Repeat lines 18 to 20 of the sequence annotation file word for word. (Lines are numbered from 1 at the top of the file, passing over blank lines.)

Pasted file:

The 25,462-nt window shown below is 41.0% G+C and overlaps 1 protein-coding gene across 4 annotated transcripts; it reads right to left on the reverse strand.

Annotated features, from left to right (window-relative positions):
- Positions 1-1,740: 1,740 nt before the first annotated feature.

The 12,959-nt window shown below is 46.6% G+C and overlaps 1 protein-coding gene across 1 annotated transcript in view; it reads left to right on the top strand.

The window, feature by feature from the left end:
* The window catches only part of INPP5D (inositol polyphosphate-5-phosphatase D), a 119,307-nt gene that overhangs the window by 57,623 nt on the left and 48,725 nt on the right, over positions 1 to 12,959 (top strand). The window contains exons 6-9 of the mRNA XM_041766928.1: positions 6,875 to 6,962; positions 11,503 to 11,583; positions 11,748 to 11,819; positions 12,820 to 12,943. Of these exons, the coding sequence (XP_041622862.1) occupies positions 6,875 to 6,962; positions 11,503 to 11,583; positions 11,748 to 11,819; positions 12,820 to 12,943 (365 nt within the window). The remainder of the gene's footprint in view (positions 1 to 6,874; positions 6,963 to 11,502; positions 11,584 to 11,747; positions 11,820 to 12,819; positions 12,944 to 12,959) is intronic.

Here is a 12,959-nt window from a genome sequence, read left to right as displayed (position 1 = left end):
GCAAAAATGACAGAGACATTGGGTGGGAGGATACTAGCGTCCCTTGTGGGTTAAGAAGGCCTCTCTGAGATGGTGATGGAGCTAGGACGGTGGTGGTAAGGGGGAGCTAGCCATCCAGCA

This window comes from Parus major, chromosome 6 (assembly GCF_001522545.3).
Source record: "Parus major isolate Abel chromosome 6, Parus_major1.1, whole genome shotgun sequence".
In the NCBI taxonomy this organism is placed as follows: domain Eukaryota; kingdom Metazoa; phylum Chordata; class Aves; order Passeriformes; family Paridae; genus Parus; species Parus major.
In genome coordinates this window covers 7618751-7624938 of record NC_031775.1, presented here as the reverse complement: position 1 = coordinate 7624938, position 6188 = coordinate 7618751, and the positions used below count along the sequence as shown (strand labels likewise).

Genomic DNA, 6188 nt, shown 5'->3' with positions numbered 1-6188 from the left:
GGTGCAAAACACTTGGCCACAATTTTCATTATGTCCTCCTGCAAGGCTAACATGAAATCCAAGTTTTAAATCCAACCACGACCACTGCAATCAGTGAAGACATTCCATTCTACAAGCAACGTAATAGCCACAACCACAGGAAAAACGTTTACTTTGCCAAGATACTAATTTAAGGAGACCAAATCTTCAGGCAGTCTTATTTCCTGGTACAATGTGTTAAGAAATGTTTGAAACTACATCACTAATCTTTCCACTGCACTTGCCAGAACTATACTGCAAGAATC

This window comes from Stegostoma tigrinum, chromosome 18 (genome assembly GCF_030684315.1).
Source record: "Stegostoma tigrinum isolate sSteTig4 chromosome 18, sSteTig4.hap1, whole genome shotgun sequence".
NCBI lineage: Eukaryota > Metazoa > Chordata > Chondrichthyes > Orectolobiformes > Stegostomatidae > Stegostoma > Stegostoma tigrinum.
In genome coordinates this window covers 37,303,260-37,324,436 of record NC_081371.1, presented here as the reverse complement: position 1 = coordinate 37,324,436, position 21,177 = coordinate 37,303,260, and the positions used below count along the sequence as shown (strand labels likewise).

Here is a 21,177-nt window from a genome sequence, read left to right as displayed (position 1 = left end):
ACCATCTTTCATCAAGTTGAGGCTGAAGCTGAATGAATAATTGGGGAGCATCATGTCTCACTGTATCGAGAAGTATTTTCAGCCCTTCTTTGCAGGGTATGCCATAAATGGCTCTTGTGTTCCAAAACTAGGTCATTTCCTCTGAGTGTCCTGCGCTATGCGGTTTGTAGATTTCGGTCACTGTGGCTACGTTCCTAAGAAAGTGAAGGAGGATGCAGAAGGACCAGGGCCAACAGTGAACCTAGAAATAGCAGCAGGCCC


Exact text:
In genome coordinates this window covers 37,303,260-37,324,436 of record NC_081371.1, presented here as the reverse complement: position 1 = coordinate 37,324,436, position 21,177 = coordinate 37,303,260, and the positions used below count along the sequence as shown (strand labels likewise).

Here is a 21,177-nt window from a genome sequence, read left to right as displayed (position 1 = left end):
ACCATCTTTCATCAAGTTGAGGCTGAAGCTGAATGAATAATTGGGGAGCATCATGTCTCACTGTATCGAGAAGTATTTTCAGCCCTTCTTTGCAGGGTATGCCATAAATGGCTCTTGTGTTCCAAAACTAGGTCATTTCCTCTGAGTGTCCTGCGCTATGCGGTTTGTAGATTTCGGTCACTGTGGCTACGTTCCTAAGAAAGTGAAGGAGGATGCAGAAGGACCAGGGCCAACAGTGAACCTAGAAATAGCAGCAGGCCC